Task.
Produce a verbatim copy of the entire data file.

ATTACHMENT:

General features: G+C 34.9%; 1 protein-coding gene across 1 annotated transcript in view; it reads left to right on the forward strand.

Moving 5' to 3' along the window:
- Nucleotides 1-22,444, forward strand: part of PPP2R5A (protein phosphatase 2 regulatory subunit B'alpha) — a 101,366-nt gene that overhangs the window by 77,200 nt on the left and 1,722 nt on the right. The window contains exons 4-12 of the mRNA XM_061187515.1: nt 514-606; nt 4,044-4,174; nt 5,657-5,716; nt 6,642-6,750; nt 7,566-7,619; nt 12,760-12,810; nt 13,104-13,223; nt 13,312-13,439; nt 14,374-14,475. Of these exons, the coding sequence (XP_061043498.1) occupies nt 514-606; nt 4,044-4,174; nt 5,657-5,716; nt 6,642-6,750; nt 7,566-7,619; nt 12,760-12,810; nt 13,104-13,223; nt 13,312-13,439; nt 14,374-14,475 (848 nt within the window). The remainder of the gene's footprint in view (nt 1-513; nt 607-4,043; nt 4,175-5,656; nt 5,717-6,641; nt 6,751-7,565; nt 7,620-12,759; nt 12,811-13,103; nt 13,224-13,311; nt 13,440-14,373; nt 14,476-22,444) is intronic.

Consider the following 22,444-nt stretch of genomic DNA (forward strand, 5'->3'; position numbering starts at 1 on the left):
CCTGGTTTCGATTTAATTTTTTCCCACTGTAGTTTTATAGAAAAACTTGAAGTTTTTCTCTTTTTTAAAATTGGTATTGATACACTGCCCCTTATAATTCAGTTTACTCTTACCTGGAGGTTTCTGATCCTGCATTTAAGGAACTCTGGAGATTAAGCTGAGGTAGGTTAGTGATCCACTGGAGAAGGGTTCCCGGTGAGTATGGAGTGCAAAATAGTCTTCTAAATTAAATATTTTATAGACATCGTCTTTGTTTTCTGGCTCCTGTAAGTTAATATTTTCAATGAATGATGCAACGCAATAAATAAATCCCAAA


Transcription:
General features: G+C 34.9%; 1 protein-coding gene across 1 annotated transcript in view; it reads left to right on the forward strand.

Moving 5' to 3' along the window:
- Nucleotides 1-22,444, forward strand: part of PPP2R5A (protein phosphatase 2 regulatory subunit B'alpha) — a 101,366-nt gene that overhangs the window by 77,200 nt on the left and 1,722 nt on the right. The window contains exons 4-12 of the mRNA XM_061187515.1: nt 514-606; nt 4,044-4,174; nt 5,657-5,716; nt 6,642-6,750; nt 7,566-7,619; nt 12,760-12,810; nt 13,104-13,223; nt 13,312-13,439; nt 14,374-14,475. Of these exons, the coding sequence (XP_061043498.1) occupies nt 514-606; nt 4,044-4,174; nt 5,657-5,716; nt 6,642-6,750; nt 7,566-7,619; nt 12,760-12,810; nt 13,104-13,223; nt 13,312-13,439; nt 14,374-14,475 (848 nt within the window). The remainder of the gene's footprint in view (nt 1-513; nt 607-4,043; nt 4,175-5,656; nt 5,717-6,641; nt 6,751-7,565; nt 7,620-12,759; nt 12,811-13,103; nt 13,224-13,311; nt 13,440-14,373; nt 14,476-22,444) is intronic.

Consider the following 22,444-nt stretch of genomic DNA (forward strand, 5'->3'; position numbering starts at 1 on the left):
CCTGGTTTCGATTTAATTTTTTCCCACTGTAGTTTTATAGAAAAACTTGAAGTTTTTCTCTTTTTTAAAATTGGTATTGATACACTGCCCCTTATAATTCAGTTTACTCTTACCTGGAGGTTTCTGATCCTGCATTTAAGGAACTCTGGAGATTAAGCTGAGGTAGGTTAGTGATCCACTGGAGAAGGGTTCCCGGTGAGTATGGAGTGCAAAATAGTCTTCTAAATTAAATATTTTATAGACATCGTCTTTGTTTTCTGGCTCCTGTAAGTTAATATTTTCAATGAATGATGCAACGCAATAAATAAATCCCAAA